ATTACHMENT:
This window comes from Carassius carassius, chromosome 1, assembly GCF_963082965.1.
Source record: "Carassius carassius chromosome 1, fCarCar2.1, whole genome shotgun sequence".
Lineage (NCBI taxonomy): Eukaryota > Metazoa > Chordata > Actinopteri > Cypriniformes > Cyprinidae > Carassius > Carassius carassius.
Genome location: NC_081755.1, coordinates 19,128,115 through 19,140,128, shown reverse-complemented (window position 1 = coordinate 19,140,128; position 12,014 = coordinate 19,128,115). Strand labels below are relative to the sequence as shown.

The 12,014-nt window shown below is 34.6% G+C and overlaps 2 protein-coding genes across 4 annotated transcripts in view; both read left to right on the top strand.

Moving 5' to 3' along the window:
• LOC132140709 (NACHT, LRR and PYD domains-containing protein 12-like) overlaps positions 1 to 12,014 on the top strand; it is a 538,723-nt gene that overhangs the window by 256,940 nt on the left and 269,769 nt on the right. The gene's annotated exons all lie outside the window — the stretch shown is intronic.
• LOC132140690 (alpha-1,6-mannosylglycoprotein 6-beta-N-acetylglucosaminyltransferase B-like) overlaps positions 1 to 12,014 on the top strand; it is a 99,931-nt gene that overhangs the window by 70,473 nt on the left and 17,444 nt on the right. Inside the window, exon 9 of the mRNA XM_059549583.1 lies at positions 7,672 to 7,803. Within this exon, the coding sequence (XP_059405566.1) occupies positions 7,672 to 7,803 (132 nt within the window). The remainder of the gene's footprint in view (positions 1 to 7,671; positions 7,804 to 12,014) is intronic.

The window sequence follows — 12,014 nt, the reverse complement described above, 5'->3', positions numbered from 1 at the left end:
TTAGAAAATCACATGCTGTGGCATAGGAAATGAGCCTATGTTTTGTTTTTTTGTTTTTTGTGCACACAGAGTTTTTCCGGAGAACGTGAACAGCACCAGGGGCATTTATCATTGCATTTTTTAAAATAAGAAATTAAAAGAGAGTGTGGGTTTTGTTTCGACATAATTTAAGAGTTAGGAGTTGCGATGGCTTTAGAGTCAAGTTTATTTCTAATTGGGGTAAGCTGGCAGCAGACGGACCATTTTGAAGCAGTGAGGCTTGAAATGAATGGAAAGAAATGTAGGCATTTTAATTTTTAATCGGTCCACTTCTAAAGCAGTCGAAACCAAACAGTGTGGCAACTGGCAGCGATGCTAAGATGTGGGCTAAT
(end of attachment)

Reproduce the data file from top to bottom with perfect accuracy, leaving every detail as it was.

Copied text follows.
This window comes from Carassius carassius, chromosome 1, assembly GCF_963082965.1.
Source record: "Carassius carassius chromosome 1, fCarCar2.1, whole genome shotgun sequence".
Lineage (NCBI taxonomy): Eukaryota > Metazoa > Chordata > Actinopteri > Cypriniformes > Cyprinidae > Carassius > Carassius carassius.
Genome location: NC_081755.1, coordinates 19,128,115 through 19,140,128, shown reverse-complemented (window position 1 = coordinate 19,140,128; position 12,014 = coordinate 19,128,115). Strand labels below are relative to the sequence as shown.

The 12,014-nt window shown below is 34.6% G+C and overlaps 2 protein-coding genes across 4 annotated transcripts in view; both read left to right on the top strand.

Moving 5' to 3' along the window:
• LOC132140709 (NACHT, LRR and PYD domains-containing protein 12-like) overlaps positions 1 to 12,014 on the top strand; it is a 538,723-nt gene that overhangs the window by 256,940 nt on the left and 269,769 nt on the right. The gene's annotated exons all lie outside the window — the stretch shown is intronic.
• LOC132140690 (alpha-1,6-mannosylglycoprotein 6-beta-N-acetylglucosaminyltransferase B-like) overlaps positions 1 to 12,014 on the top strand; it is a 99,931-nt gene that overhangs the window by 70,473 nt on the left and 17,444 nt on the right. Inside the window, exon 9 of the mRNA XM_059549583.1 lies at positions 7,672 to 7,803. Within this exon, the coding sequence (XP_059405566.1) occupies positions 7,672 to 7,803 (132 nt within the window). The remainder of the gene's footprint in view (positions 1 to 7,671; positions 7,804 to 12,014) is intronic.

The window sequence follows — 12,014 nt, the reverse complement described above, 5'->3', positions numbered from 1 at the left end:
TTAGAAAATCACATGCTGTGGCATAGGAAATGAGCCTATGTTTTGTTTTTTTGTTTTTTGTGCACACAGAGTTTTTCCGGAGAACGTGAACAGCACCAGGGGCATTTATCATTGCATTTTTTAAAATAAGAAATTAAAAGAGAGTGTGGGTTTTGTTTCGACATAATTTAAGAGTTAGGAGTTGCGATGGCTTTAGAGTCAAGTTTATTTCTAATTGGGGTAAGCTGGCAGCAGACGGACCATTTTGAAGCAGTGAGGCTTGAAATGAATGGAAAGAAATGTAGGCATTTTAATTTTTAATCGGTCCACTTCTAAAGCAGTCGAAACCAAACAGTGTGGCAACTGGCAGCGATGCTAAGATGTGGGCTAAT